Monday, December 31, 2007

Phlegmatic Unease

Word of Derision - I am not a very 'New Year' person. But certain conventions are better respected than ridiculed. We might sometimes also need to change the way conventions are understood. For not even history is rigid. It's a matter of perception. I hope this post helps some of us do just that. Change the way we look at something that has been passed down to us. Unlearn the preconditioning that has been mechanically drilled into us. For that's what New Year is all about. Probably just that. For the record - Wish you a 'Happy' New Year.

Dear D,

It was really odd, on my first evening here, there was get-together of the local Indian gang, and they were all talking about the Teen Murti Library and the University Coffee House and the M.Phil Department, wallowing in nostalgia. One girl called Mrinalini said she knew you, or had once met you once at some pompous Foreign Service party where you’d told her, “The US and the Soviets are in this nuclear arms race primarily to distract the rest of the world. It’s all a game, they want to keep all our minds away from the real issue, which is the throttling of what they call the Third, Fourth, and Fifth Worlds by Soviet Necessity and the American Dream.” I hope you are squirming with shame? Mrinalini thought I wouldn’t believe her. She said you were fat, pompous and very drunk, like the rest of the party.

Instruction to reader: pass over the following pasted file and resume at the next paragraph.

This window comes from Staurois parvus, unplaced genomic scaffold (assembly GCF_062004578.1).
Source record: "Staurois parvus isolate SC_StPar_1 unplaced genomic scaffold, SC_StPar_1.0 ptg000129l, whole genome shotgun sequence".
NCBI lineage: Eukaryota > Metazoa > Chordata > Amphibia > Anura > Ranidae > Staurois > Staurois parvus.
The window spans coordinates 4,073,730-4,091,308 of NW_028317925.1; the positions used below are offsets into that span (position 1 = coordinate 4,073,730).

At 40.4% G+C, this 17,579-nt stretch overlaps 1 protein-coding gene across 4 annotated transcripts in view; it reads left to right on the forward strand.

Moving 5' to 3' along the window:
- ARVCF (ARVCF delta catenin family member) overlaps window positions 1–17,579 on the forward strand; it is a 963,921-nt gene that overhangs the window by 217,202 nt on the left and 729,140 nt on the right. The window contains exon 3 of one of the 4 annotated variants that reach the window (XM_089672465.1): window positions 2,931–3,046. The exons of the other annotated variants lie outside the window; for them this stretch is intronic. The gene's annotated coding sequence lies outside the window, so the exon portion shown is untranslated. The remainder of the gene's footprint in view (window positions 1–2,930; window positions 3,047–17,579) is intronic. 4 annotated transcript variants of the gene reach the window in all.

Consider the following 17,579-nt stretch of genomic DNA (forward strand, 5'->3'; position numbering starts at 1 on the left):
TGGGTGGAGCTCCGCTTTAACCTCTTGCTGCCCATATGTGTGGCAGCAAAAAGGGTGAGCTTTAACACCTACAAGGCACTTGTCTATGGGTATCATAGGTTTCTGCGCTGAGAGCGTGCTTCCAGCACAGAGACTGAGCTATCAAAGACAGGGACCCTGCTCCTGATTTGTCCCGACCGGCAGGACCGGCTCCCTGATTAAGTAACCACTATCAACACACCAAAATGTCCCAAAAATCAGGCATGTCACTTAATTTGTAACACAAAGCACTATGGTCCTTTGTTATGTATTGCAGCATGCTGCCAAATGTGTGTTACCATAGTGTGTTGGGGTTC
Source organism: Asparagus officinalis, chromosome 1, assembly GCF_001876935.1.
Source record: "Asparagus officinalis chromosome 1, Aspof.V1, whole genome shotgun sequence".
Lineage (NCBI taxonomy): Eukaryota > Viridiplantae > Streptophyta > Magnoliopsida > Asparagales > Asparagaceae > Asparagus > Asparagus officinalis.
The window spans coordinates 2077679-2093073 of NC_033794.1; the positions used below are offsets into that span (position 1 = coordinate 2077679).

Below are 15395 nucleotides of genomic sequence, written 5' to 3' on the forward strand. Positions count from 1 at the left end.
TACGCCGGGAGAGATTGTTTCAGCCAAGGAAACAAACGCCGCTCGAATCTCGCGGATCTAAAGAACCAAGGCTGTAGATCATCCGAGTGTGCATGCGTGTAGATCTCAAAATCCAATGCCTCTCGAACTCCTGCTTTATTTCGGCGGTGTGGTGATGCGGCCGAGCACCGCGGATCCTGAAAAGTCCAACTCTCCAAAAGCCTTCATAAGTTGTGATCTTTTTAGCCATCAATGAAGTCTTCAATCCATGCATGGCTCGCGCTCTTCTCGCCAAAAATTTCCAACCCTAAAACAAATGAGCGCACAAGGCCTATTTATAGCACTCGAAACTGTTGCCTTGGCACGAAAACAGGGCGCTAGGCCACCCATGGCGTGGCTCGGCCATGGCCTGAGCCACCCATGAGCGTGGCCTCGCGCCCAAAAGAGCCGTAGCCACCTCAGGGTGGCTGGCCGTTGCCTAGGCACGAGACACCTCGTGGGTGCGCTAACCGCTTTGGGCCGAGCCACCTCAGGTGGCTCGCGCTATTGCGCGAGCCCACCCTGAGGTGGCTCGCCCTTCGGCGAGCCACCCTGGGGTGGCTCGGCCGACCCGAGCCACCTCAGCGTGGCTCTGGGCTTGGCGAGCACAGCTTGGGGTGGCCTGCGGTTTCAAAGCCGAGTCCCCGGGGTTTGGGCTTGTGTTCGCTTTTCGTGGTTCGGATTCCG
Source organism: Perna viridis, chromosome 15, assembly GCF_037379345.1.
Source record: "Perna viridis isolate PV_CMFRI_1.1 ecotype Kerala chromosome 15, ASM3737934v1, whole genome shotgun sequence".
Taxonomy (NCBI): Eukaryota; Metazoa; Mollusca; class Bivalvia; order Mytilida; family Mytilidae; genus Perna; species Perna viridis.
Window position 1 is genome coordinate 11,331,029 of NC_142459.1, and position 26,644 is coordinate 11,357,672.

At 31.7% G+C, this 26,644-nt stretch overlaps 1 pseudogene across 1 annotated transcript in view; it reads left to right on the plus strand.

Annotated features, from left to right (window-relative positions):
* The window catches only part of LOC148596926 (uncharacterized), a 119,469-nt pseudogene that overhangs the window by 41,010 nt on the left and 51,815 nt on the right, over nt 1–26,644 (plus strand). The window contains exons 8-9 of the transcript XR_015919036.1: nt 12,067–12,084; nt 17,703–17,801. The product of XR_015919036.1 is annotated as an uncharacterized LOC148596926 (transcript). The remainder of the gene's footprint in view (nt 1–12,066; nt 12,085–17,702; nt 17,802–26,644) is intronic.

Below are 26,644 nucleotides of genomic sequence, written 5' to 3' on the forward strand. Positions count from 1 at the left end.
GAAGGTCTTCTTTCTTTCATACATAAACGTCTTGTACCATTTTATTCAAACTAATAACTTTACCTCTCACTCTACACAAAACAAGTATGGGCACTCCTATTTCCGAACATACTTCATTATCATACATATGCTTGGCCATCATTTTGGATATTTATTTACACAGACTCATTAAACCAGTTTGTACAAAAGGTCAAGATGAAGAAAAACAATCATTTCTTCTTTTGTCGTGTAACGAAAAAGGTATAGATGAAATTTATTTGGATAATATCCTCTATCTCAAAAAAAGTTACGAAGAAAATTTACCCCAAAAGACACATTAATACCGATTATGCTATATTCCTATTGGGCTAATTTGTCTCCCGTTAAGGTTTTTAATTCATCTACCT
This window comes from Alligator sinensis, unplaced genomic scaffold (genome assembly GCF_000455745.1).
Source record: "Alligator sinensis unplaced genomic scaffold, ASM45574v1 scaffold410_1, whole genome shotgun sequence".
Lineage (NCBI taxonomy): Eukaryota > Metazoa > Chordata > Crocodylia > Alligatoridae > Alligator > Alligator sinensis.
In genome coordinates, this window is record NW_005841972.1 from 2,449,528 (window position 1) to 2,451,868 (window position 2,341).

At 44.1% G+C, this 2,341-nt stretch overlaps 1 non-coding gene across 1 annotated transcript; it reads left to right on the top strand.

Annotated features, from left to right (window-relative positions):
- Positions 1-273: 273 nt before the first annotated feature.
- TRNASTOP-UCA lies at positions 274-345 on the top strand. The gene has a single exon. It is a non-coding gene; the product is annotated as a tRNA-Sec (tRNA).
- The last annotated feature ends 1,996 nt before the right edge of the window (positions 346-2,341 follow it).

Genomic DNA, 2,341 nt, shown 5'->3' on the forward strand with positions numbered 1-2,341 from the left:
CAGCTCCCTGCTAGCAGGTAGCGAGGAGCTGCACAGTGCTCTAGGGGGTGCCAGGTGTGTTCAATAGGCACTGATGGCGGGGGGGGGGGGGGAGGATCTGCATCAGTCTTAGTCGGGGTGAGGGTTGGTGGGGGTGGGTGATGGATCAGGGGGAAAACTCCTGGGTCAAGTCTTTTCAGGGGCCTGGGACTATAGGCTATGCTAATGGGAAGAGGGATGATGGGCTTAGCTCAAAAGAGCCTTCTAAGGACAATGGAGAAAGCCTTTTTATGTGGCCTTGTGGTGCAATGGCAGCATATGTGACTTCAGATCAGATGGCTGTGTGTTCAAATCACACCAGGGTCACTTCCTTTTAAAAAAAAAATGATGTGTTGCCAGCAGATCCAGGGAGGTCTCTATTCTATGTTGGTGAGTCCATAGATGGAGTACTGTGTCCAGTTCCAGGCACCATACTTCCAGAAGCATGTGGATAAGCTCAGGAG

I have been trying to write as few letters as possible because writing letters is the supreme indulgence for me nowadays. Communicating with people is difficult here and it’s such a temptation to make up for that through letters. At least with letters you don’t have to deal with immediate reactions – you can imagine that whoever you’re writing to is interested and understands exactly what you mean. Writing letters is a wonderful way of copping out of everything – the lectures that go so badly, all the people in this place whom I can’t talk to. It’s so tempting to take the easy way out, to go on about how the people here are so dull, ignorant, smug and provincial. They are all that, but there’s also something wrong about my attitude to them. Because of my color, accent, etc, I feel wary and strained talking to Americans – the moment I face one of them, I can feel the shutters going down on me, and I know my face looks blank, bored and closed.